Risk mitigation is crucial across various industries, but the hospitality sector faces unique challenges demanding vigilant measures. Hotel operators must prioritize safeguarding operations, protecting guests and staff, and maintaining brand integrity to ensure long-term profitability. The Internet of Things (IoT) emerges as a powerful tool, connecting people, processes, and systems to streamline risk mitigation through intelligent, affordable technologies. Here, we explore four significant ways IoT can help hoteliers manage risk.
Automate Pest Control Monitoring
In 2023, the United States pest control industry had an estimated market value of over $26 billion – a considerable increase from just over $14 billion in 2012. When pests like rodents or bedbugs invade, hotels experience dire consequences that can ruin brand reputations, pose significant health risks, spark lawsuits, and impact revenue. Bedbugs and rodents represent the most problematic pests because they’re incredibly resilient, multiply rapidly, survive for days or months without food, and often go undetected until infestations are rampant.
Bedbugs are reportedly the most difficult pests to control once an outbreak is determined, especially given that it takes about seven weeks on average for an infestation to be discovered. One study found hotels treated for bedbugs 7.1 times every five years. According to another report, bedbug infestations costs U.S. hoteliers $111,000 annually per location because of lost business, replacing soft goods, and providing treatment.
Early detection is the best way to avoid bedbug problems. Modern IoT solutions can combat bedbugs with strategic, discreet placement of wireless sensors underneath mattresses, delivering continuous, 24/7 monitoring and real-time alerts for swift remediation – helping to avoid widespread infestation, operational disruptions, and irreparable reputational harm.
Aside from posing a monumental nuisance, the consequences of rodent infestations affect operations, employees, and guests on a much deeper level. According to the CDC, they are known to transmit more than 35 illnesses and have alarming reproduction rates.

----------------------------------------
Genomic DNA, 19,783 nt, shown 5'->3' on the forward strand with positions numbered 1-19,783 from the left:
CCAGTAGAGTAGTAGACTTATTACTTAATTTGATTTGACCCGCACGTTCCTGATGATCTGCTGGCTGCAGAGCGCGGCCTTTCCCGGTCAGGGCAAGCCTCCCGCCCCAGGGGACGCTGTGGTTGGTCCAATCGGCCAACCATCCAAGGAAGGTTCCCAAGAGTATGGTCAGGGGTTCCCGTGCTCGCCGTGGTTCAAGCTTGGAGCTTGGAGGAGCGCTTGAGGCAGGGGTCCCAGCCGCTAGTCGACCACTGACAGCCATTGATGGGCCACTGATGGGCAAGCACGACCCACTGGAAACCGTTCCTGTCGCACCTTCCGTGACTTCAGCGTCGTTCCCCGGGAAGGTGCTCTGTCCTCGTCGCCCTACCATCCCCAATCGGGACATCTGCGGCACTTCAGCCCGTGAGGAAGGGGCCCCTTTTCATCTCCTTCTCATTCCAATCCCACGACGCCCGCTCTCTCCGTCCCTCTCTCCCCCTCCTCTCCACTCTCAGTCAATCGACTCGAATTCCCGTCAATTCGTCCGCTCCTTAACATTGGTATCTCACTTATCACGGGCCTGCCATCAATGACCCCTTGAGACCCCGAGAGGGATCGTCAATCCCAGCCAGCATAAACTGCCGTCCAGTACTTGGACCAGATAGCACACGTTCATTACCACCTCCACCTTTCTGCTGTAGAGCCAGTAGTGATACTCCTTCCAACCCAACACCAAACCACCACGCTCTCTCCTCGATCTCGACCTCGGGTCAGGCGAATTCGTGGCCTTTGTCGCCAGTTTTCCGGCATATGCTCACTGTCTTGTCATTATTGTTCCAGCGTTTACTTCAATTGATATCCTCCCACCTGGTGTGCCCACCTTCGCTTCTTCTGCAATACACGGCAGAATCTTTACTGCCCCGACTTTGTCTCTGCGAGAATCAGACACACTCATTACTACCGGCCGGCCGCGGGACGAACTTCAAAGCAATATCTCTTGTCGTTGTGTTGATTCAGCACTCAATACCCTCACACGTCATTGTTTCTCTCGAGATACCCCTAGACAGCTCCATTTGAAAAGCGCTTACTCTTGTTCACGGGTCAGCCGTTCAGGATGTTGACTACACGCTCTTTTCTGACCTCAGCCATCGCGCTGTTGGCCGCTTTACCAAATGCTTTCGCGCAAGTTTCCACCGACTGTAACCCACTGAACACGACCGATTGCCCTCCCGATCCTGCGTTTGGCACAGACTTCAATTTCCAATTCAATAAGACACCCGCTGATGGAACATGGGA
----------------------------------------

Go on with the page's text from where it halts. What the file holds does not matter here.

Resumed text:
Like bedbugs, early detection is the best means of avoiding rodent infestations. Pest control initiatives like glue traps and deep cleaning initiatives simply aren’t enough, often failing to eliminate an active infestation.
The strategic placement of smart traps with remote monitoring can help hoteliers achieve rodent control with automation and efficiency. Around-the-clock monitoring provides continuous visibility for easy identification of traps that have been “activated”, resulting in a needs-based process rather than a manual one.
Enable Proactive Leak Detection
Like pests, water leaks can go unnoticed until serious damages have occurred, and financial consequences like increased utility bills, wasted resources, and expensive remediation and replacement costs arise. For context, according to research by LAIIER, the average loss in a two-week period repairing a leak-damaged hotel room in New York City is $3,300. However, damages can be significantly higher. One New York City hotel experienced $4 million in damages after a faulty fitting caused a water leak that damaged 65 units, as well as electrical risers, elevators, and several common areas.
Prevention and early detection tactics for guestrooms, lobbies, kitchens, and less frequented areas like utility rooms, storage areas, and basements are critical. Strategically placed IoT sensors designed to detect water enable 24/7 monitoring. If a leak is detected, alerts are issued through email or SMS so operators can take immediate remedial action.